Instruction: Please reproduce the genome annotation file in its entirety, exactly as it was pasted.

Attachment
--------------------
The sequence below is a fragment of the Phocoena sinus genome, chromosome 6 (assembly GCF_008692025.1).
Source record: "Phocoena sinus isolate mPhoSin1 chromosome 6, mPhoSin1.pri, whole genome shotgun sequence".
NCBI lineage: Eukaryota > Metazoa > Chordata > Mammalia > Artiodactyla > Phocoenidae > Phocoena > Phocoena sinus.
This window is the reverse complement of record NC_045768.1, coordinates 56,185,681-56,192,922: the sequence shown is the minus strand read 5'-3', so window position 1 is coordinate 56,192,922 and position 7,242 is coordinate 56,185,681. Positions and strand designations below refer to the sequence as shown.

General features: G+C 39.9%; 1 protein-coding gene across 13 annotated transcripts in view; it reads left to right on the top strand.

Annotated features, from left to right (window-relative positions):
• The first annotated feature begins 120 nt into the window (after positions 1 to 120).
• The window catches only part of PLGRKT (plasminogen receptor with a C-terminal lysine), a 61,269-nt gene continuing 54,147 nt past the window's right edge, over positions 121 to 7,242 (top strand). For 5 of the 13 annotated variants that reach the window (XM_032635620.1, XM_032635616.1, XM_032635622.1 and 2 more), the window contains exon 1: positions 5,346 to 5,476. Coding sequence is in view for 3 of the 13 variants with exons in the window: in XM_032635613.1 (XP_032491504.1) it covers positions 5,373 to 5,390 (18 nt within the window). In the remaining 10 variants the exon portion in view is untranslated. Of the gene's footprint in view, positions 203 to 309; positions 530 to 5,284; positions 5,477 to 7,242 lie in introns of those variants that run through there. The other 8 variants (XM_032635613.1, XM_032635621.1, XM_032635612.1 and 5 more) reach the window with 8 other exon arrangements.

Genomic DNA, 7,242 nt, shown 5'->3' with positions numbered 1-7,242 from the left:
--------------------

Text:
The sequence below is a fragment of the Phocoena sinus genome, chromosome 6 (assembly GCF_008692025.1).
Source record: "Phocoena sinus isolate mPhoSin1 chromosome 6, mPhoSin1.pri, whole genome shotgun sequence".
NCBI lineage: Eukaryota > Metazoa > Chordata > Mammalia > Artiodactyla > Phocoenidae > Phocoena > Phocoena sinus.
This window is the reverse complement of record NC_045768.1, coordinates 56,185,681-56,192,922: the sequence shown is the minus strand read 5'-3', so window position 1 is coordinate 56,192,922 and position 7,242 is coordinate 56,185,681. Positions and strand designations below refer to the sequence as shown.

General features: G+C 39.9%; 1 protein-coding gene across 13 annotated transcripts in view; it reads left to right on the top strand.

Annotated features, from left to right (window-relative positions):
• The first annotated feature begins 120 nt into the window (after positions 1 to 120).
• The window catches only part of PLGRKT (plasminogen receptor with a C-terminal lysine), a 61,269-nt gene continuing 54,147 nt past the window's right edge, over positions 121 to 7,242 (top strand). For 5 of the 13 annotated variants that reach the window (XM_032635620.1, XM_032635616.1, XM_032635622.1 and 2 more), the window contains exon 1: positions 5,346 to 5,476. Coding sequence is in view for 3 of the 13 variants with exons in the window: in XM_032635613.1 (XP_032491504.1) it covers positions 5,373 to 5,390 (18 nt within the window). In the remaining 10 variants the exon portion in view is untranslated. Of the gene's footprint in view, positions 203 to 309; positions 530 to 5,284; positions 5,477 to 7,242 lie in introns of those variants that run through there. The other 8 variants (XM_032635613.1, XM_032635621.1, XM_032635612.1 and 5 more) reach the window with 8 other exon arrangements.

Genomic DNA, 7,242 nt, shown 5'->3' with positions numbered 1-7,242 from the left: